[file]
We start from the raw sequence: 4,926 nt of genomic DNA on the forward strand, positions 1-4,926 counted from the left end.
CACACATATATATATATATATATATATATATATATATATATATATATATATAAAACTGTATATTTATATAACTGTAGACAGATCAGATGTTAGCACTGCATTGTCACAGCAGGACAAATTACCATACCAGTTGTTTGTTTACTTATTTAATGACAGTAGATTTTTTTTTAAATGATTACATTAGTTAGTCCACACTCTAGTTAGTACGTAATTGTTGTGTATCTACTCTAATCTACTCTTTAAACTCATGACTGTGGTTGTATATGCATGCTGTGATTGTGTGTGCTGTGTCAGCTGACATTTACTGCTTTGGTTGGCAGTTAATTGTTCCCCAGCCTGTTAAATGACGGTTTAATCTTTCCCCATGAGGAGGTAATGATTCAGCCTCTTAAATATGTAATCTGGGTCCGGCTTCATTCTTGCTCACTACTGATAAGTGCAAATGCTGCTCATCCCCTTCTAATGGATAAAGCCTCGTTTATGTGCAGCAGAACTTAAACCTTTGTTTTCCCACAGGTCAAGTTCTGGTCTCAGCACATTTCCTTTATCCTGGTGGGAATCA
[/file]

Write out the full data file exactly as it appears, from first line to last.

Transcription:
We start from the raw sequence: 4,926 nt of genomic DNA on the forward strand, positions 1-4,926 counted from the left end.
CACACATATATATATATATATATATATATATATATATATATATATATATATAAAACTGTATATTTATATAACTGTAGACAGATCAGATGTTAGCACTGCATTGTCACAGCAGGACAAATTACCATACCAGTTGTTTGTTTACTTATTTAATGACAGTAGATTTTTTTTTAAATGATTACATTAGTTAGTCCACACTCTAGTTAGTACGTAATTGTTGTGTATCTACTCTAATCTACTCTTTAAACTCATGACTGTGGTTGTATATGCATGCTGTGATTGTGTGTGCTGTGTCAGCTGACATTTACTGCTTTGGTTGGCAGTTAATTGTTCCCCAGCCTGTTAAATGACGGTTTAATCTTTCCCCATGAGGAGGTAATGATTCAGCCTCTTAAATATGTAATCTGGGTCCGGCTTCATTCTTGCTCACTACTGATAAGTGCAAATGCTGCTCATCCCCTTCTAATGGATAAAGCCTCGTTTATGTGCAGCAGAACTTAAACCTTTGTTTTCCCACAGGTCAAGTTCTGGTCTCAGCACATTTCCTTTATCCTGGTGGGAATCA